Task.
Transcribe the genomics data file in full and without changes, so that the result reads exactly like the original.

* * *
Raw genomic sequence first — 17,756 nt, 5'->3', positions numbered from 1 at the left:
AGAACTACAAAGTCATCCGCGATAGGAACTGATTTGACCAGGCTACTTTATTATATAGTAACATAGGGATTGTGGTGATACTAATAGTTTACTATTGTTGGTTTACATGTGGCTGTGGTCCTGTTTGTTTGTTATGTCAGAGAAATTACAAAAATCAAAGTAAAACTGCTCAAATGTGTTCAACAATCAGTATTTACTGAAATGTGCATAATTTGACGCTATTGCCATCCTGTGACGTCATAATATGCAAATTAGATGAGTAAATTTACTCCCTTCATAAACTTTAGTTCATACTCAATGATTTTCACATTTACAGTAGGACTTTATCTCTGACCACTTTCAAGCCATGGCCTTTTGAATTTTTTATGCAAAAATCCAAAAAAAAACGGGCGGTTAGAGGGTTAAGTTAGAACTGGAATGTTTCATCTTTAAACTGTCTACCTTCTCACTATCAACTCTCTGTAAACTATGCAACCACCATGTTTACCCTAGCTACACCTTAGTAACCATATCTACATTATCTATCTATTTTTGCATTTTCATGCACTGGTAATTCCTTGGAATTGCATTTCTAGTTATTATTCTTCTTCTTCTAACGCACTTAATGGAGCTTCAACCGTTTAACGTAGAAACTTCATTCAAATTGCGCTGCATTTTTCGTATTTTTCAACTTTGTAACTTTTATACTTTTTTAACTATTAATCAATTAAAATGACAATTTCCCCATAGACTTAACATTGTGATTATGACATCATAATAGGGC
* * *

Raw genomic sequence first — 17,756 nt, 5'->3', positions numbered from 1 at the left:
AGAACTACAAAGTCATCCGCGATAGGAACTGATTTGACCAGGCTACTTTATTATATAGTAACATAGGGATTGTGGTGATACTAATAGTTTACTATTGTTGGTTTACATGTGGCTGTGGTCCTGTTTGTTTGTTATGTCAGAGAAATTACAAAAATCAAAGTAAAACTGCTCAAATGTGTTCAACAATCAGTATTTACTGAAATGTGCATAATTTGACGCTATTGCCATCCTGTGACGTCATAATATGCAAATTAGATGAGTAAATTTACTCCCTTCATAAACTTTAGTTCATACTCAATGATTTTCACATTTACAGTAGGACTTTATCTCTGACCACTTTCAAGCCATGGCCTTTTGAATTTTTTATGCAAAAATCCAAAAAAAAACGGGCGGTTAGAGGGTTAAGTTAGAACTGGAATGTTTCATCTTTAAACTGTCTACCTTCTCACTATCAACTCTCTGTAAACTATGCAACCACCATGTTTACCCTAGCTACACCTTAGTAACCATATCTACATTATCTATCTATTTTTGCATTTTCATGCACTGGTAATTCCTTGGAATTGCATTTCTAGTTATTATTCTTCTTCTTCTAACGCACTTAATGGAGCTTCAACCGTTTAACGTAGAAACTTCATTCAAATTGCGCTGCATTTTTCGTATTTTTCAACTTTGTAACTTTTATACTTTTTTAACTATTAATCAATTAAAATGACAATTTCCCCATAGACTTAACATTGTGATTATGACATCATAATAGGGC